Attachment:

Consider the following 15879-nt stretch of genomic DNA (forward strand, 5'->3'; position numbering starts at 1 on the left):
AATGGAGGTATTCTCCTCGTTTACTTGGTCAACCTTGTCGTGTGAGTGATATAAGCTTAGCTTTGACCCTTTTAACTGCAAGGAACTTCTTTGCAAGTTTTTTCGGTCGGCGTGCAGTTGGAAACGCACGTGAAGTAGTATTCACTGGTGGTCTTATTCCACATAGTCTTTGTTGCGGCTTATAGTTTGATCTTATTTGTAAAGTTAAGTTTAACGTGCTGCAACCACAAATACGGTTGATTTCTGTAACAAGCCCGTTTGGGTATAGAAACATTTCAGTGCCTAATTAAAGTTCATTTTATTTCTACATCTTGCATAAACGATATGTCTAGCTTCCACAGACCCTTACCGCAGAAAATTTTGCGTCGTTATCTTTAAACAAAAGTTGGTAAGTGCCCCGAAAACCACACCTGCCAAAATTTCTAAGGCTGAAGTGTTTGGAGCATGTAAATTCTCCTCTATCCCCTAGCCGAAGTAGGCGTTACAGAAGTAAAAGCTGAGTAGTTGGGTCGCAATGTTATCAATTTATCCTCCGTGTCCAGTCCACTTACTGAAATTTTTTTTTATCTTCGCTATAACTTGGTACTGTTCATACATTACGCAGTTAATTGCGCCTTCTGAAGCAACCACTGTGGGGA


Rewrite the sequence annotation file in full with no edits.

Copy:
Consider the following 15879-nt stretch of genomic DNA (forward strand, 5'->3'; position numbering starts at 1 on the left):
AATGGAGGTATTCTCCTCGTTTACTTGGTCAACCTTGTCGTGTGAGTGATATAAGCTTAGCTTTGACCCTTTTAACTGCAAGGAACTTCTTTGCAAGTTTTTTCGGTCGGCGTGCAGTTGGAAACGCACGTGAAGTAGTATTCACTGGTGGTCTTATTCCACATAGTCTTTGTTGCGGCTTATAGTTTGATCTTATTTGTAAAGTTAAGTTTAACGTGCTGCAACCACAAATACGGTTGATTTCTGTAACAAGCCCGTTTGGGTATAGAAACATTTCAGTGCCTAATTAAAGTTCATTTTATTTCTACATCTTGCATAAACGATATGTCTAGCTTCCACAGACCCTTACCGCAGAAAATTTTGCGTCGTTATCTTTAAACAAAAGTTGGTAAGTGCCCCGAAAACCACACCTGCCAAAATTTCTAAGGCTGAAGTGTTTGGAGCATGTAAATTCTCCTCTATCCCCTAGCCGAAGTAGGCGTTACAGAAGTAAAAGCTGAGTAGTTGGGTCGCAATGTTATCAATTTATCCTCCGTGTCCAGTCCACTTACTGAAATTTTTTTTTATCTTCGCTATAACTTGGTACTGTTCATACATTACGCAGTTAATTGCGCCTTCTGAAGCAACCACTGTGGGGA